It takes on average 3 years for a company to acquire a certain level of maturity with regard to innovation, that is, before it can move beyond pilot projects and step things up a gear. In order to be able to initiate a dynamic of innovation in a sustainable manner, several points must be taken into consideration.

    1- Start internally, with "quick wins"

    For a company that wishes to integrate the IoT into its digital transformation, it is preferable to begin with internal projects, ideally projects that are not too close to the core business, and thus avoid having to manage complex organisational implications. "The most simple method is to look at your own operations in order to identify weak points. Creating value for your clients is another step, and one that requires a more delicate approach. The idea is first to acquire experience working with an internal process, so as to then move, little by little, towards use cases with greater risk, but with much greater potential gains," advises Bertran Ruiz.

    2- Plan deployment budgets right from the start

    It is important that you plan budgets specifically dedicated to the deployment of future solutions right from the start, "even if you do not yet know what they will consist of," insists the director of IoT Valley. For Ludovic Le Moan, the important thing is that you initiate a virtuous cycle. "Players such as local authorities, which do not always have the necessary resources, must find partners that can provide initial investment: private or public banks such as Bpifrance, or even crowdfunding. »

    3- Anticipate deployment right from the PoC

    From the start of the PoC, you must have deployment in mind, ensuring the necessary indicators in order to evaluate the financial impact, the consequences on a human resources level, potential time-savings... You must also consider the training courses that must be implemented for employees. "A mistake that many start-ups make is to accept a PoC, even though no provisions have been made for the follow-up. In these circumstances, deployment never comes to fruition," observes Bertran Ruiz.

    4- Communicate regarding the results of the PoC

    "During the PoC, you must exceed expectations. You must not simply content yourself with achieving the requested objective," warns Bertran Ruiz. After which, you must communicate internally regarding the achieved results, using photos, videos and testimonials that aim to generate enthusiasm.

    What form of governance must be implemented to drive innovation?

    Initially, innovation and digital transformation have often been allocated to the marketing or communications department. However, in order to help projects reach the deployment stage, it is better that we entrust them to an innovation committee rather than an isolated department. This committee must include representatives from the executive management, the purchasing and IT departments, the legal department and the various business units. "It is vital that executive management be made aware of innovation, as it can completely transform their business model within a period of 3 - 4 years. They cannot delegate this responsibility, as it impacts the strategic vision of their company," insists Bertran Ruiz.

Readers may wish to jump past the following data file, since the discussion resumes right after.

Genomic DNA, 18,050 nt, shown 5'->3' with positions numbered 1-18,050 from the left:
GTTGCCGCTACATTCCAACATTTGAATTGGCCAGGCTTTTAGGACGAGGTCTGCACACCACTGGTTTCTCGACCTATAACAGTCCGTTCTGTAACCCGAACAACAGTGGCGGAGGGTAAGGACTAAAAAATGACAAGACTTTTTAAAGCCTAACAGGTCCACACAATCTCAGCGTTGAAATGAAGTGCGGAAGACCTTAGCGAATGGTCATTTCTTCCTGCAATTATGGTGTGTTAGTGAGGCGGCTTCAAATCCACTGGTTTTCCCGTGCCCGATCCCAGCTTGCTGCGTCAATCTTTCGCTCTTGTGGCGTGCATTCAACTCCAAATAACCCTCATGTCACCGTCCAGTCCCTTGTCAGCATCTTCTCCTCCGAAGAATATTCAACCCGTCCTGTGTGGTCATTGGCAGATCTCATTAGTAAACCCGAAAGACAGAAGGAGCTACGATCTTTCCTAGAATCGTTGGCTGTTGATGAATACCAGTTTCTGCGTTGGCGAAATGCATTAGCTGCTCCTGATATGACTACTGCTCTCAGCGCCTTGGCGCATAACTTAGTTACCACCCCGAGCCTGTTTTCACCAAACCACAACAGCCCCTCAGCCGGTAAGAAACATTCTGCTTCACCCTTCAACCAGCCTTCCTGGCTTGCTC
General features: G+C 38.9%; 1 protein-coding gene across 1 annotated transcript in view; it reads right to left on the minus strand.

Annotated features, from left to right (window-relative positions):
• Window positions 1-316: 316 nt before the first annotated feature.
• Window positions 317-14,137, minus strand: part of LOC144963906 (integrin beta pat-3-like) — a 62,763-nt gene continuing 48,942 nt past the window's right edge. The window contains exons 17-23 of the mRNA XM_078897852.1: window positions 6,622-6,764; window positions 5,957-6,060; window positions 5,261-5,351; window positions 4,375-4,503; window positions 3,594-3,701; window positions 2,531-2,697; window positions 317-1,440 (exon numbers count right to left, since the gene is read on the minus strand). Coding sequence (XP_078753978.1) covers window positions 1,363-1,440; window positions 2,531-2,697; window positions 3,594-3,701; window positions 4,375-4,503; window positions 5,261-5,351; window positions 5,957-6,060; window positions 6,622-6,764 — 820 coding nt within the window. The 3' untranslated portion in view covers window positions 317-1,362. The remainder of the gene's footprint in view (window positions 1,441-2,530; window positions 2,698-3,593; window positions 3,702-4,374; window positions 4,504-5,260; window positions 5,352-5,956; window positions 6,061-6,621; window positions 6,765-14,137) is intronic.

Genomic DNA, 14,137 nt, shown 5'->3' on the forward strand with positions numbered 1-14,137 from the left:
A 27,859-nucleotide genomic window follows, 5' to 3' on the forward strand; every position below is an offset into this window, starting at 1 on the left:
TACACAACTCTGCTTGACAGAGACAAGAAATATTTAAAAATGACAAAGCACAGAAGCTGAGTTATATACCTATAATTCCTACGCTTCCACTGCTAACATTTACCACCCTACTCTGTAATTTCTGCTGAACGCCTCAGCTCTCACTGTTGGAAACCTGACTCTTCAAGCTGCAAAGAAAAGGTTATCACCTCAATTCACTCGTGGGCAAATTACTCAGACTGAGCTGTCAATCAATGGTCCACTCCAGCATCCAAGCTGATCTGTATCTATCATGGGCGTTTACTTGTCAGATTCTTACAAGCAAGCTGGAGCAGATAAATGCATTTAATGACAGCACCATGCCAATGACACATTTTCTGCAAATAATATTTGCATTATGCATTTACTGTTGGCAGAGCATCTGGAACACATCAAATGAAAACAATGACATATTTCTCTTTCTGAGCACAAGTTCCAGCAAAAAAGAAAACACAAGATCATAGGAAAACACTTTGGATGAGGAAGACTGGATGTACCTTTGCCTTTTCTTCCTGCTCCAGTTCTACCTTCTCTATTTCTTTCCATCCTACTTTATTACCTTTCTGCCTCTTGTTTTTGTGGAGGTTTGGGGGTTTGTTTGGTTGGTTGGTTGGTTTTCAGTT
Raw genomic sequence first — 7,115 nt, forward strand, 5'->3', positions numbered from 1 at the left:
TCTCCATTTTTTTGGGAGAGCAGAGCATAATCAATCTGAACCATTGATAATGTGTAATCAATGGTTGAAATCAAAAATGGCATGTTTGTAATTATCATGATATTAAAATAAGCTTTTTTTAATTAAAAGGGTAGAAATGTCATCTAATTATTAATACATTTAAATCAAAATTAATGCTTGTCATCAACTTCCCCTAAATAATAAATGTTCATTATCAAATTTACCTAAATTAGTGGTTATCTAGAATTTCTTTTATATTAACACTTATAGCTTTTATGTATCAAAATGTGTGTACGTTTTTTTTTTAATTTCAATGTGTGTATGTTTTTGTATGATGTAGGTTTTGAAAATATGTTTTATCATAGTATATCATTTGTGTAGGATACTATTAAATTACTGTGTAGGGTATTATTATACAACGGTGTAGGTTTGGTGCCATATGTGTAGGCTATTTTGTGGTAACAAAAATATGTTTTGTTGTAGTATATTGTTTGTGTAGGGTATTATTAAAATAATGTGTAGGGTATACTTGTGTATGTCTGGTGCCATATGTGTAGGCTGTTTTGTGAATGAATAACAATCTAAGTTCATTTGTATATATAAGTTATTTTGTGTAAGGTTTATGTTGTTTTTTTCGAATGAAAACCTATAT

As for the IT and purchasing departments, they must redefine their role. The IT department must establish the necessary conditions in order to integrate all of the services selected by the various business units, while also ensuring their security. "They must be able to adapt their rules for a pilot project in order to avoid delaying trials. If the planned budget for a PoC is €10,000, it is unreasonable to demand compliance with ISO standards, for example, even though this constraint is perfectly feasible for deployment," specifies the IoT Valley director. For its part, the purchasing department must monitor the terms of payment: too long and these can stifle start-ups.

    Matters relating to intellectual property can no longer be underestimated, as they are vital to fledgling entrepreneurs. They require patents and licences that enable them to consider commercial operations. It is down to the legal department to be vigilant, to avoid going too far when it comes to "locking down" a project.

    Another factor that is key to success is the presence of operational leaders within this committee; employees who play a major role within the company, without necessarily occupying a management position. Finally, key partners can also be invited to participate.

    By proceeding in this way, the entire company will be involved right from the start of the projects. "The committee must have clear objectives, it is not simply a matter of drawing up a roadmap. The deadlines, scope and objectives must be specified: for example, within two years we want to have deployed three new solutions across all of our industrial sites," explains Bertran Ruiz.

    Who should be entrusted with the deployment of IoT projects?

    In order to accelerate the deployment of innovation, companies require capable partners who will assist them in the long term, especially on IoT projects. "In this type of project, scoping is important, as there are physical aspects that must be taken into account. If the project falls into the hands of technophiles, it is condemned to failure," emphasizes Bertran Ruiz.

    In his opinion, one error that companies often commit, especially large corporations, is that of treating a start-up like a service provider rather than a partner: "They go looking to purchase a solution, rather than approaching innovation like a joint project".

    In order to facilitate collaboration with start-ups, companies can call on trusted third parties, such as IoT Valley. "The job of a start-up is not simply to manage deployment. In this context, the role of the project manager is key. When project controlling is performed internally, teams often find themselves bogged down in complex procedures, which slow down the project and dilute responsibilities. In order to avoid these pitfalls, we provide companies with independent project managers, who are accustomed to working with start-ups and who can ensure that projects progress," outlines Bertran Ruiz.

    Points to remember

    All sectors can build use cases around the IoT when the entry cost is low.

    Innovation must be structured in order to accelerate the deployment of projects.

    The management of innovation must be entrusted to a committee, with implementation entrusted to a project manager familiar with start-ups.